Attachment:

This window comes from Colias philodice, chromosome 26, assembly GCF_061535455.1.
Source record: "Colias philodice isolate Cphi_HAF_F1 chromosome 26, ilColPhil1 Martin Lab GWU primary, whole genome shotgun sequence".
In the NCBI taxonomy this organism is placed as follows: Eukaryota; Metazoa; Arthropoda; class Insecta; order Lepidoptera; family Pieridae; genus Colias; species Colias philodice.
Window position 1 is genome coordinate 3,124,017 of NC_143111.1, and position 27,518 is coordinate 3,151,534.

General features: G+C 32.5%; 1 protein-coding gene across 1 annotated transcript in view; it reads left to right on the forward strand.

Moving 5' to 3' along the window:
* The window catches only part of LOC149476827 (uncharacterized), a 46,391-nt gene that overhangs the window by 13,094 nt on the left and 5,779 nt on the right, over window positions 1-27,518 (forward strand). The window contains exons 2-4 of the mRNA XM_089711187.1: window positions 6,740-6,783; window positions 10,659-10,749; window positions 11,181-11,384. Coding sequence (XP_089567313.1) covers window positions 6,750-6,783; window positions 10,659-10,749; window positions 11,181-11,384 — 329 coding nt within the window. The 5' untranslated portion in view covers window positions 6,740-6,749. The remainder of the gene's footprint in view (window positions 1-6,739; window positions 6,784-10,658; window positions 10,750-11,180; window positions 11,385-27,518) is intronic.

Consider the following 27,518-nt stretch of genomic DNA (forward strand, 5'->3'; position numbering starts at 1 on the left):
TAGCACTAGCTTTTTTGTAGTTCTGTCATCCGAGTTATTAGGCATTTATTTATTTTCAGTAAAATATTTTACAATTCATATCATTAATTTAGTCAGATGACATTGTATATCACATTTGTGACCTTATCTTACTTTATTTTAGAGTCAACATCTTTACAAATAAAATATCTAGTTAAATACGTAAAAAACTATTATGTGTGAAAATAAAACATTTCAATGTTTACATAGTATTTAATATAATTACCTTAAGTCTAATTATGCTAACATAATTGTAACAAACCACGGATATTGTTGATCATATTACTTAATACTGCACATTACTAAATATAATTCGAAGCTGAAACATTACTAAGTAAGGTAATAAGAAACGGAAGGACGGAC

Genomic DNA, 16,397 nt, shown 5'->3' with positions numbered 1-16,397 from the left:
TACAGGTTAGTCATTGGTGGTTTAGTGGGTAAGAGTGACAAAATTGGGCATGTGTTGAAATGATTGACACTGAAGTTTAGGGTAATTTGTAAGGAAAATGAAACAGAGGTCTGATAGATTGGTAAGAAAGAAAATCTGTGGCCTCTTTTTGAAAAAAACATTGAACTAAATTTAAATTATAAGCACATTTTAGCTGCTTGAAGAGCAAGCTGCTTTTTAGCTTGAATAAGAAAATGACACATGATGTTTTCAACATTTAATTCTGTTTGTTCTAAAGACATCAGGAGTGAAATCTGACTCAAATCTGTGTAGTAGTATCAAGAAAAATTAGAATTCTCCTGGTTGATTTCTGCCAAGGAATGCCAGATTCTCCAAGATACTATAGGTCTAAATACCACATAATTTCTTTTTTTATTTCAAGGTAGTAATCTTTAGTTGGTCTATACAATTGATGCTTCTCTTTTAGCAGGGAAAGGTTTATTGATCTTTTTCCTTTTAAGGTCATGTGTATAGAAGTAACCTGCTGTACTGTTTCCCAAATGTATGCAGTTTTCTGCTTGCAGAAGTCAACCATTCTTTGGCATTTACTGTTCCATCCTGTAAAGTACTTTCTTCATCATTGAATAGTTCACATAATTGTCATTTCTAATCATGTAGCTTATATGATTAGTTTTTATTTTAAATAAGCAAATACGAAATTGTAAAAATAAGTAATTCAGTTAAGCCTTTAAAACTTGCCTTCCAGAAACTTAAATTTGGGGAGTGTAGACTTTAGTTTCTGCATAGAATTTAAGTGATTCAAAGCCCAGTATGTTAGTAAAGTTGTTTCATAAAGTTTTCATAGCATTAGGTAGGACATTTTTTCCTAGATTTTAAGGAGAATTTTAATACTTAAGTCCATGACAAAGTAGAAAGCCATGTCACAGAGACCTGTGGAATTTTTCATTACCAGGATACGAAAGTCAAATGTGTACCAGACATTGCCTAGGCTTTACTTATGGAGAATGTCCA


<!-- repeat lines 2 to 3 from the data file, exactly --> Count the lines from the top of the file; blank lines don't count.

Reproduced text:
Source record: "Colias philodice isolate Cphi_HAF_F1 chromosome 26, ilColPhil1 Martin Lab GWU primary, whole genome shotgun sequence".
In the NCBI taxonomy this organism is placed as follows: Eukaryota; Metazoa; Arthropoda; class Insecta; order Lepidoptera; family Pieridae; genus Colias; species Colias philodice.